Generating Interest in Credit Cards

This article, published by the Ottawa citizen, is the closest to economic pseudo-science I’ve come across to date. Granted, other articles may exist, but I haven’t been looking too hard.

Now, I understand that most people don’t view economics as a science, and I won’t claim that it is in the sense that physics and chemistry are sciences, but there can be (and often is) a certain academic, if not scientific, rigor to how it is practiced. With this in mind, I turn to the opinions expressed in this article with a skeptical attitude.

An Imam in Ottawa has been advising his congregation against the use of credit cards due to Islamic rules that apparently prevent the use of any service that generates interest (the financial type). In itself, there’s nothing particularly wrong here. It’s only when the article goes on to suggest why interest is to be avoided, that the article strays into the realm of pseudo-economics.

Credit Cards
It’s the Americ– err, Canadian way. [Source]

They say:

Islam has always banned interest for the same reason usury is condemned in other faiths: it can sink debtors, even whole economies, as recent years have shown.


“Interest is demeaning to people,” added Ismail Barreh, an MBA student at the University of Ottawa who sat in on the conversation. “They are in need, and then you can take advantage of them.”

So what is interest? In most economic models, it’s recognized that for a number of reasons, people will save their money. This is the act of transferring income from now to some future date in order to allow for future consumption. This is usually done to allow for some type of stability of consumption in the face of unstable income. For example, a person might save money over the course of their working career so that when they retire they can continue to consume (i.e. buy stuff — food, housing, clothes, etc.) despite having no income.

It is also recognized that there’s a value to being able to spend money now as opposed to later. Interest, simply put, is the difference in value between money spent now, and the same money spent some time in the future. For example, if I were indifferent between two situations (that is to say that I would prefer either situation equally, were I presented with a choice between the two): having $100 to spend today and $110 to spend next year, my interest rate would be 10% ([$110-$100]/$100) per year. Now when it comes to the interest rates on bank loans and credit cards, interest rates are set by a slightly more complicated process, but the same basic principle holds. The interest rate is nothing more than a ratio of future consumption value to present consumption value. Or, more simply, it is the difference in value between the money you’re being lent to spend today, versus the value of the future money that you’ll have to pay back.

My Very Own Spock Five
Pictured: Future Money

Knowing what interest is, it’s hard to see how it can be viewed as inherently demeaning. It can certainly be argued that credit card interest rates are excessive, but this is not the same argument. The fact of the matter is that interest is a necessary part of banking and specifically saving, which is incredibly important to how modern finance works. All of those people who are putting money away in RRSPs, saving for their retirement, aren’t being demeaned — they’re planning for their future.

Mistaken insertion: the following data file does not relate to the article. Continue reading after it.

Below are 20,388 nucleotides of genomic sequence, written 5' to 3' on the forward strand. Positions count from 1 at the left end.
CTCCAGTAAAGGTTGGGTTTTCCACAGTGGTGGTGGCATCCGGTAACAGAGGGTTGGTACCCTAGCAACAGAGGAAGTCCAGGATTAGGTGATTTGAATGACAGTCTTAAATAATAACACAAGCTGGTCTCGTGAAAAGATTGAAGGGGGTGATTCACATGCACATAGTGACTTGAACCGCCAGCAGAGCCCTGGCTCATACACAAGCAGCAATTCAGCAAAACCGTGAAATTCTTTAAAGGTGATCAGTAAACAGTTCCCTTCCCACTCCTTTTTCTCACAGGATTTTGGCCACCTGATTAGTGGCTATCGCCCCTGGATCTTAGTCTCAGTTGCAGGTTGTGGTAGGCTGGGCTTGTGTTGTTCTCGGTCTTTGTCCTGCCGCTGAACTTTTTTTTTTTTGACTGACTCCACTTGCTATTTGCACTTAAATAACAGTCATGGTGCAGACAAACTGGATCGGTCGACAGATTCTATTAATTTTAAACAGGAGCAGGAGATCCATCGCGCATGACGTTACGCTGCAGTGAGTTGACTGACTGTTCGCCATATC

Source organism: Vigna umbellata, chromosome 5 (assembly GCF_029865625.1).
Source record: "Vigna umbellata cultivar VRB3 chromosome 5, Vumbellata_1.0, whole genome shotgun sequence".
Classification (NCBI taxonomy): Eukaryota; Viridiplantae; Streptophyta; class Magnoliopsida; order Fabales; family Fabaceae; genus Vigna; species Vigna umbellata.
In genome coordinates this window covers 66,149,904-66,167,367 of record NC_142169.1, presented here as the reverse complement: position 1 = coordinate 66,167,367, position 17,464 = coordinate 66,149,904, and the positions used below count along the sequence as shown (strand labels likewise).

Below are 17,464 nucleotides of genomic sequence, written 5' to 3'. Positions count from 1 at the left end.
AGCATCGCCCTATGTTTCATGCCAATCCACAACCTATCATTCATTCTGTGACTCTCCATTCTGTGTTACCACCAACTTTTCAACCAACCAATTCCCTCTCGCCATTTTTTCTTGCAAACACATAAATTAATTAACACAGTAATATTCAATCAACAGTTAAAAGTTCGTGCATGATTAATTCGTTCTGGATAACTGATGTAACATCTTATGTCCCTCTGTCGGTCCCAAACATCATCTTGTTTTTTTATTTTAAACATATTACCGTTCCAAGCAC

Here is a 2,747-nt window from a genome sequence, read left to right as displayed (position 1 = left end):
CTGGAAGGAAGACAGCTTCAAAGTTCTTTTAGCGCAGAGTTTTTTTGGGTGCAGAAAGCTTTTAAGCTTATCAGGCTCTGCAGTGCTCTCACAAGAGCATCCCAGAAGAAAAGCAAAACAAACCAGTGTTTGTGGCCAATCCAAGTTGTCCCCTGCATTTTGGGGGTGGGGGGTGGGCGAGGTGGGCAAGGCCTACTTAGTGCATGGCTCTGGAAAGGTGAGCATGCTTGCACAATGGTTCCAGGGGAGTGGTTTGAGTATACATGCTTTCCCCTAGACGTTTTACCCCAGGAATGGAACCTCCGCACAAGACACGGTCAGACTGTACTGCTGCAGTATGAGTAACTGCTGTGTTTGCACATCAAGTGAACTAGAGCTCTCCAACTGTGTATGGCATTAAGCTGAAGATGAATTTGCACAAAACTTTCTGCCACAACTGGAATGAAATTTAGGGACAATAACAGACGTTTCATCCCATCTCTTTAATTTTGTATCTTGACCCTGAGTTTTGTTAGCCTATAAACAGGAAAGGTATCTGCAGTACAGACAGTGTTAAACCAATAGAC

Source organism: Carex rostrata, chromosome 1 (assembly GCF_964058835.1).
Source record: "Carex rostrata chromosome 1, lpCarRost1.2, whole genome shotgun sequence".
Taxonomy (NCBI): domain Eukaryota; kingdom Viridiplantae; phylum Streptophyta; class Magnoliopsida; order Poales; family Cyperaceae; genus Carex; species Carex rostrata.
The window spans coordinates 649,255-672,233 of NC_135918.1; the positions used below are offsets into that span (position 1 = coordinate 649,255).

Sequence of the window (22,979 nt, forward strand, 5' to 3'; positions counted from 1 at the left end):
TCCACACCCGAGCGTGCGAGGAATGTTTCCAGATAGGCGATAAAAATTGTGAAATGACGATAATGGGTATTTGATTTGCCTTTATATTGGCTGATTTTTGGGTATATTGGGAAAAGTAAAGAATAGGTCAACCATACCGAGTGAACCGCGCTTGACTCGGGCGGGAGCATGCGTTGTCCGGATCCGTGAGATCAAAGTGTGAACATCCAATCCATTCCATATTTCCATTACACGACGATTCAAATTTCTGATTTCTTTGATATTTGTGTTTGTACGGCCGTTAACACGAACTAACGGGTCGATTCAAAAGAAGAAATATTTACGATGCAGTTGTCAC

Is “interest” to blame for the sub-prime crisis and subsequent recession? To be honest, that’s a bit of a loaded question. The recession had a lot of causes, and most of them involved interest in one way or another, but only because it’s such a simple and fundamental principle of economics. Money and houses are also involved in most aspects of the sub-prime crisis, but that doesn’t make them inherently bad things, only that they’re ubiquitous in the mortgage market. Realistically, the sub-prime crisis was the result of a lot of bad policy, bad regulation, and unfortunate timing — a perfect economic storm, but certainly not the result of interest.

Of course, the Imam’s underlying message isn’t necessarily a bad one. Credit cards can be used responsibly, but they often aren’t. Credit card debt can be one of the hardest to recover from, due to overwhelmingly large interest rates and the fact that the companies allow people to take the “easy” way out by making minimum payments on balances. The result is that you can often pay more in interest to the credit card companies than you do towards the original purchase if you opt to pay only the minimum balance on your credit card. The truth is that the world would probably be a better place if people had a more thorough understanding of what credit cards are, and carefully weighed the risks of accumulating credit card debt.

The use of religious doctrine to get people to think again about using credit cards is an interesting, and not necessarily illegitimate, approach. I just wish this could happen without the intervening economics being butchered.

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  • Mitchell Gerskup

    Mitchell Gerskup recently graduated from the University of Toronto with a degree in Economics and Philosophy. An avid atheist and skeptic, he has served as the President of the University of Toronto Secular Alliance, helping to promote science, reason and critical thinking around Toronto. He also volunteers with the Centre for Inquiry’s Ontario branch, and currently sits on the CFI’s Committee for the Advancement of Scientific Skepticism. Mitchell is also an accomplished competitive debater, having debated all across Canada. In addition to issues of economics and philosophy, Mitchell is interested in the fields of science and technology.